Now, that's a lot of time and money to invest in a silly thing like shaping mud, but learning skills offers dividends beyond saving money in the future. Time is a scarce resource for most of us, especially those planning for FI. For better or worse, us teachers have a polar schedule. Ten months of the year I work 60-80 hour weeks (often stringing 4 weeks without a day off), but my summer months have wide-open creative potential.
When I throw my full self into a project I feel present and connected, a state I haven't been able to consistently achieve in my day-to-day life. It's an opportunity for me to slow down, check in, and breathe, like off-the-mat yoga. I can express myself without words. It's cheaper than therapy. I can spread joy through giving.
And, according to the New York Times, pottery is so hot right now. "While terrariums, Edison bulb light fixtures, and fixed-gear bicycles have all enjoyed moments of demarcating cool, handcrafted small-batch ceramics are suddenly the accessory of the moment."
The Gift of Learning and Adventure:
Another approach to showing people you care involves the gift of shared experiences. It's a great way to avoid spoiling your kids. Teach them what really matters to your family. Sign them up for pottery, guitar, or cooking classes. Wilderness First Aid is a fun course and an incredibly helpful skill set to have if you spend time outdoors.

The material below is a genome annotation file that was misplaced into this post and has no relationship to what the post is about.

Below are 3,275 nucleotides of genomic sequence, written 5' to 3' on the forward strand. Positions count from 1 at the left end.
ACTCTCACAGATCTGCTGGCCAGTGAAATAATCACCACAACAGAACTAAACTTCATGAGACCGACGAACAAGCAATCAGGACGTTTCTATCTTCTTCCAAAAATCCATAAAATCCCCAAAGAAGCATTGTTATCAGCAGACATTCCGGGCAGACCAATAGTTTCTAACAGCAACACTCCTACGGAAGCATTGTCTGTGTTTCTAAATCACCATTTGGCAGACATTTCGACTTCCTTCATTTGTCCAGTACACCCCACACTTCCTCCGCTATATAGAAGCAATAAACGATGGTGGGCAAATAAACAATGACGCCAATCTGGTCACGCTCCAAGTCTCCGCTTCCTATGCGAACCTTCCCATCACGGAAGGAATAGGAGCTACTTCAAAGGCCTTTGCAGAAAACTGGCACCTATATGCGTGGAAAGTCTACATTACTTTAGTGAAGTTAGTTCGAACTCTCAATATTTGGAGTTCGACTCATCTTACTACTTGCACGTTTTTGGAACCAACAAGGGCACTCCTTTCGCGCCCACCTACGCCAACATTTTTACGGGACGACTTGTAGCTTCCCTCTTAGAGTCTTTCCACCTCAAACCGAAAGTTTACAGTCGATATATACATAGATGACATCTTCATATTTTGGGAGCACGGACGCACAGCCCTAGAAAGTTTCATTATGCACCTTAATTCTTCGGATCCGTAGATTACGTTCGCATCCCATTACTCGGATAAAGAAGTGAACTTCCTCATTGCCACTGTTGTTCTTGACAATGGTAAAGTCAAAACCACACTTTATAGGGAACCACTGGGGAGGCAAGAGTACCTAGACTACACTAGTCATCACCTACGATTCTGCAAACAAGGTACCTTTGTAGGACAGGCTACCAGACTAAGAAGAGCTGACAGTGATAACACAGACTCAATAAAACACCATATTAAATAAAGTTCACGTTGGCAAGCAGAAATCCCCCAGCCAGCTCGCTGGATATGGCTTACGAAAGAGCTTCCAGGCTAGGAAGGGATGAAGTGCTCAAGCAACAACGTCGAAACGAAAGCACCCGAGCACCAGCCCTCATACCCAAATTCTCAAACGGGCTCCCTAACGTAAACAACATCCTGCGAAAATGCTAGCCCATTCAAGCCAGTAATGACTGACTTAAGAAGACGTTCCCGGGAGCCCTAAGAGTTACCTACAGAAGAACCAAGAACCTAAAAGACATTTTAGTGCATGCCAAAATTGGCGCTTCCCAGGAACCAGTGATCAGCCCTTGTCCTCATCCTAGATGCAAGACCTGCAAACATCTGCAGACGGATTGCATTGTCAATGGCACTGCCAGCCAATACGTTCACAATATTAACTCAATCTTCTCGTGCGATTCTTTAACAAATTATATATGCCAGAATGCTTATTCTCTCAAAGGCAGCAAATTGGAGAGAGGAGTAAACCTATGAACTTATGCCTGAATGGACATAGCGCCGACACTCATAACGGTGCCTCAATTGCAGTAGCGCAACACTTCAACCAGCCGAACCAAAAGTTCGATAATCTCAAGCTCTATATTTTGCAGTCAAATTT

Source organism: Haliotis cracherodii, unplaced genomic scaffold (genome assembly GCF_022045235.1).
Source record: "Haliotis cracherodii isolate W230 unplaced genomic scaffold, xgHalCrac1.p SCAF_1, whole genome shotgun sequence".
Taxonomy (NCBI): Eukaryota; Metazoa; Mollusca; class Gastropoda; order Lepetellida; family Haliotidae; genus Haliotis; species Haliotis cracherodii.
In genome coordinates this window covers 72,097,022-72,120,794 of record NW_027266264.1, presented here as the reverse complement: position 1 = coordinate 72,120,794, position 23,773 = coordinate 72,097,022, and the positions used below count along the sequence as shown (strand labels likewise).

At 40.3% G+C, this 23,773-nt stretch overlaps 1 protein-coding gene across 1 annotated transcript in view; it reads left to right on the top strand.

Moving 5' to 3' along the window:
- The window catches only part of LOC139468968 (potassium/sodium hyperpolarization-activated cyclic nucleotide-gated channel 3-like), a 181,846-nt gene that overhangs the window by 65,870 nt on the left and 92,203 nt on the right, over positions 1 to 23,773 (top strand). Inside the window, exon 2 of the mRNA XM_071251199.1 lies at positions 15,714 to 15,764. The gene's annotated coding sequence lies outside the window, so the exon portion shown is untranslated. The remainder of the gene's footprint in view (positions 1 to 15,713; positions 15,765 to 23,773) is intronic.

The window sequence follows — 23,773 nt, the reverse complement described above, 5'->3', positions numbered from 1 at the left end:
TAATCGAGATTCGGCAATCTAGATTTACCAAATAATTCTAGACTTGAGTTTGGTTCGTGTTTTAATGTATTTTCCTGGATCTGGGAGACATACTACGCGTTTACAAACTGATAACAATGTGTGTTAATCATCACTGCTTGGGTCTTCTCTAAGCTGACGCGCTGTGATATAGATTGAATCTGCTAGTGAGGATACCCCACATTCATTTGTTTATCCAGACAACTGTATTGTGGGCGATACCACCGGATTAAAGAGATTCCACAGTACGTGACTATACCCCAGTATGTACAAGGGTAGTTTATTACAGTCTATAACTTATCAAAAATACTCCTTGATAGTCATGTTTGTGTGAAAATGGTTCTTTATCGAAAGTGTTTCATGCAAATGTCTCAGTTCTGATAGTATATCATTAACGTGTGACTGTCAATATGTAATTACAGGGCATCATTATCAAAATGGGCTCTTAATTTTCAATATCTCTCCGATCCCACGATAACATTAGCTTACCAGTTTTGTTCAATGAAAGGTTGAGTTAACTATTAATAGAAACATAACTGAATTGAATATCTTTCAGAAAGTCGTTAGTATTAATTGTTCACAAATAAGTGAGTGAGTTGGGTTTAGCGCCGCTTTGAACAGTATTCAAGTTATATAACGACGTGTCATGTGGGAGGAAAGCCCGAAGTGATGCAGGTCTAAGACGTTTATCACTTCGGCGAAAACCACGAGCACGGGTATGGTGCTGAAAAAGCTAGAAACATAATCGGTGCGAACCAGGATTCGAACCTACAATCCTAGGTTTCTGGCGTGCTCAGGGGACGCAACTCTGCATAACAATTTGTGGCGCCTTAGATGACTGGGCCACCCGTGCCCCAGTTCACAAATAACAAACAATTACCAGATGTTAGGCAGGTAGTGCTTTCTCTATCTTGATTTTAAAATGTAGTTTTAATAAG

Take them to a National Park, or a National Monument. Like many wild places, they're disappearing fast. You don't have to drop $10,000 on a vacation to visit Great Barrier reef or the Galapagos to see vanishing treasures. A week hiking in Glacier National Park, sea kayaking in Alaska, and snorkeling with whale sharks in Baja can all be done for under $800 for an individual, or $1,200 for a couple - including travel, recreation, food, and lodging. I've done it. Sure, it may put a small dent in the savings plan, but I'd rather have memories of humpback whales bubble feeding and mountain goats firmly standing their ground atop a peak than a new 84" TV.
Philanthropy: If you're considering donating to worthy causes this season, be sure to check out GiveWell. They evaluate high-impact charities to ensure your dollars go the furthest. The top-rated charities they recommend, based on quality and cost-effectiveness, provide mosquito nets to prevent Malaria and deworming medicines in Africa. Not sexy, but powerful. Someone you know may enjoy having Schistosomiasis treatments donated in their name. It's better than the gift of a llama or goat for a few reasons. A few years back I "donated these animals" in my brothers' names a few years back, but now realize there are more effective and impactful ways to make my dollar go further. So fight those worms this holiday season!
There are endless alternatives to Black Friday's culture of madness. Give a gift that matters to you and your loved ones, and know you're saving both green and green. Happy holidays!